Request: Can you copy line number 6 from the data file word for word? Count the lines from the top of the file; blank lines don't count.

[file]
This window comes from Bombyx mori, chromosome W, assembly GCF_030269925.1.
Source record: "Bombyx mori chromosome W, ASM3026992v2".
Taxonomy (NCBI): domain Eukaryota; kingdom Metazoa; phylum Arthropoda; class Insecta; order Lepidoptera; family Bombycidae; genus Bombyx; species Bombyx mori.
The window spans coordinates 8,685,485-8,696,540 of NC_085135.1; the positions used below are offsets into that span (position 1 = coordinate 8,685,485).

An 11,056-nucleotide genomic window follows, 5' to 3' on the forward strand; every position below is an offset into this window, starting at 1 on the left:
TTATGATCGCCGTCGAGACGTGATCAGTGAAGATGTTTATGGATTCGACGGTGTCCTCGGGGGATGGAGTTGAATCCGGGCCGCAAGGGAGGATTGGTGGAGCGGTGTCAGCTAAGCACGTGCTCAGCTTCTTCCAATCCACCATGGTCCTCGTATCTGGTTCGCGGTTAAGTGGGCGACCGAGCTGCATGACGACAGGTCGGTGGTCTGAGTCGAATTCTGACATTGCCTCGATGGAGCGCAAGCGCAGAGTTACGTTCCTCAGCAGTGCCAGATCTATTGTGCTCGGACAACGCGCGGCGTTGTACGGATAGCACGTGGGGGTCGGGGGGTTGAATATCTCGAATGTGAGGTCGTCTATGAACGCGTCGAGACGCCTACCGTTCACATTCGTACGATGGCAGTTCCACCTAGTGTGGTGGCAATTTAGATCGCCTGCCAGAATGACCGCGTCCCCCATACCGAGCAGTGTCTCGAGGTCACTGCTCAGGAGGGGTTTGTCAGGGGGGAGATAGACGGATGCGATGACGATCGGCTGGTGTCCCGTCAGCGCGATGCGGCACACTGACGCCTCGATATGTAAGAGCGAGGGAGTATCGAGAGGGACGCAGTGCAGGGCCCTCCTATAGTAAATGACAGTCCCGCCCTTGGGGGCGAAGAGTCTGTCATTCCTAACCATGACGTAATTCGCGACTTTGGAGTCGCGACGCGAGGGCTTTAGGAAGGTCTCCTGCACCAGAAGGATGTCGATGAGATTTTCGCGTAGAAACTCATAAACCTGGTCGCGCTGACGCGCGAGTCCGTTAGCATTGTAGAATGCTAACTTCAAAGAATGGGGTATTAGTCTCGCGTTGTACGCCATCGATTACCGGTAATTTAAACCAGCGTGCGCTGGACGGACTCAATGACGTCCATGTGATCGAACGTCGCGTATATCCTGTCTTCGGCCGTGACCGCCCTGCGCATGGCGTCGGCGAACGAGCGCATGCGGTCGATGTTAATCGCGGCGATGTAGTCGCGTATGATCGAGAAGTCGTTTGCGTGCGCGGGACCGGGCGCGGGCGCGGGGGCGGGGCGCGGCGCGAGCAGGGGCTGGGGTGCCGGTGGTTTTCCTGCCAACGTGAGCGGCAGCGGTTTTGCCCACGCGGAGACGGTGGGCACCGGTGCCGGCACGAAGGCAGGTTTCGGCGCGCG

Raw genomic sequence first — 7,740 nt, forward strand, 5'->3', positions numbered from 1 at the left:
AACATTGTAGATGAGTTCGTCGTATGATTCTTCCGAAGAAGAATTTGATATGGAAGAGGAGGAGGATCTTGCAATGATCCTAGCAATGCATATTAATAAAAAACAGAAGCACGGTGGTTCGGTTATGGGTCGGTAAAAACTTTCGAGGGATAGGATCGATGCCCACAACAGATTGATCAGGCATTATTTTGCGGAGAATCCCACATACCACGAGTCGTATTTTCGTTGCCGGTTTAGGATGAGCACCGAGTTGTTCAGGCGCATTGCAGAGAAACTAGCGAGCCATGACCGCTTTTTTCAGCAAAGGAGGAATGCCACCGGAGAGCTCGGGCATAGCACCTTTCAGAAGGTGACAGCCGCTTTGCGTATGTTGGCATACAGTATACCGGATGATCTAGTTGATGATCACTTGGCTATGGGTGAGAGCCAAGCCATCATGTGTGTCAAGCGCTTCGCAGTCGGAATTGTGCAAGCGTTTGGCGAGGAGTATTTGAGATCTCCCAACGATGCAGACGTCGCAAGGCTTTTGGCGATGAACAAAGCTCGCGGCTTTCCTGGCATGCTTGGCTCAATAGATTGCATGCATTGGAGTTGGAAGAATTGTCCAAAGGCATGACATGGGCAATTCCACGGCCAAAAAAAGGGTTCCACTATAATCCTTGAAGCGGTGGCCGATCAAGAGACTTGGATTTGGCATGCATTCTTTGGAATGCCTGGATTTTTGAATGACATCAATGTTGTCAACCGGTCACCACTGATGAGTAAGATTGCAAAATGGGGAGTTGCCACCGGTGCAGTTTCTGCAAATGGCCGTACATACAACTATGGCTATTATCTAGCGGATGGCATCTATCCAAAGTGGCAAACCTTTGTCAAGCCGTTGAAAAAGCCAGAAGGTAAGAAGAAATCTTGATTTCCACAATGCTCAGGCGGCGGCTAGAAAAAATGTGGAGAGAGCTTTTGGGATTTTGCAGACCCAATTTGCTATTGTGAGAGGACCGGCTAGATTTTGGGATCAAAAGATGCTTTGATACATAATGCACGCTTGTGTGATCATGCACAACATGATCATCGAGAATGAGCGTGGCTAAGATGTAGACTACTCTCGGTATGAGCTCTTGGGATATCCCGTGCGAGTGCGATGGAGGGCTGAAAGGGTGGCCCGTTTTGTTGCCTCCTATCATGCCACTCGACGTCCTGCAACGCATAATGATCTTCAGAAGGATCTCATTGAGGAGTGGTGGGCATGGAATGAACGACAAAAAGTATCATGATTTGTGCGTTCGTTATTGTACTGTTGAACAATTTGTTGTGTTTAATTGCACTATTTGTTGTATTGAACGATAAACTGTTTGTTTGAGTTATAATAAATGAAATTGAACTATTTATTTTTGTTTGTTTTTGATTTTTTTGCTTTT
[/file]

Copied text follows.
TTATGATCGCCGTCGAGACGTGATCAGTGAAGATGTTTATGGATTCGACGGTGTCCTCGGGGGATGGAGTTGAATCCGGGCCGCAAGGGAGGATTGGTGGAGCGGTGTCAGCTAAGCACGTGCTCAGCTTCTTCCAATCCACCATGGTCCTCGTATCTGGTTCGCGGTTAAGTGGGCGACCGAGCTGCATGACGACAGGTCGGTGGTCTGAGTCGAATTCTGACATTGCCTCGATGGAGCGCAAGCGCAGAGTTACGTTCCTCAGCAGTGCCAGATCTATTGTGCTCGGACAACGCGCGGCGTTGTACGGATAGCACGTGGGGGTCGGGGGGTTGAATATCTCGAATGTGAGGTCGTCTATGAACGCGTCGAGACGCCTACCGTTCACATTCGTACGATGGCAGTTCCACCTAGTGTGGTGGCAATTTAGATCGCCTGCCAGAATGACCGCGTCCCCCATACCGAGCAGTGTCTCGAGGTCACTGCTCAGGAGGGGTTTGTCAGGGGGGAGATAGACGGATGCGATGACGATCGGCTGGTGTCCCGTCAGCGCGATGCGGCACACTGACGCCTCGATATGTAAGAGCGAGGGAGTATCGAGAGGGACGCAGTGCAGGGCCCTCCTATAGTAAATGACAGTCCCGCCCTTGGGGGCGAAGAGTCTGTCATTCCTAACCATGACGTAATTCGCGACTTTGGAGTCGCGACGCGAGGGCTTTAGGAAGGTCTCCTGCACCAGAAGGATGTCGATGAGATTTTCGCGTAGAAACTCATAAACCTGGTCGCGCTGACGCGCGAGTCCGTTAGCATTGTAGAATGCTAACTTCAAAGAATGGGGTATTAGTCTCGCGTTGTACGCCATCGATTACCGGTAATTTAAACCAGCGTGCGCTGGACGGACTCAATGACGTCCATGTGATCGAACGTCGCGTATATCCTGTCTTCGGCCGTGACCGCCCTGCGCATGGCGTCGGCGAACGAGCGCATGCGGTCGATGTTAATCGCGGCGATGTAGTCGCGTATGATCGAGAAGTCGTTTGCGTGCGCGGGACCGGGCGCGGGCGCGGGGGCGGGGCGCGGCGCGAGCAGGGGCTGGGGTGCCGGTGGTTTTCCTGCCAACGTGAGCGGCAGCGGTTTTGCCCACGCGGAGACGGTGGGCACCGGTGCCGGCACGAAGGCAGGTTTCGGCGCGCG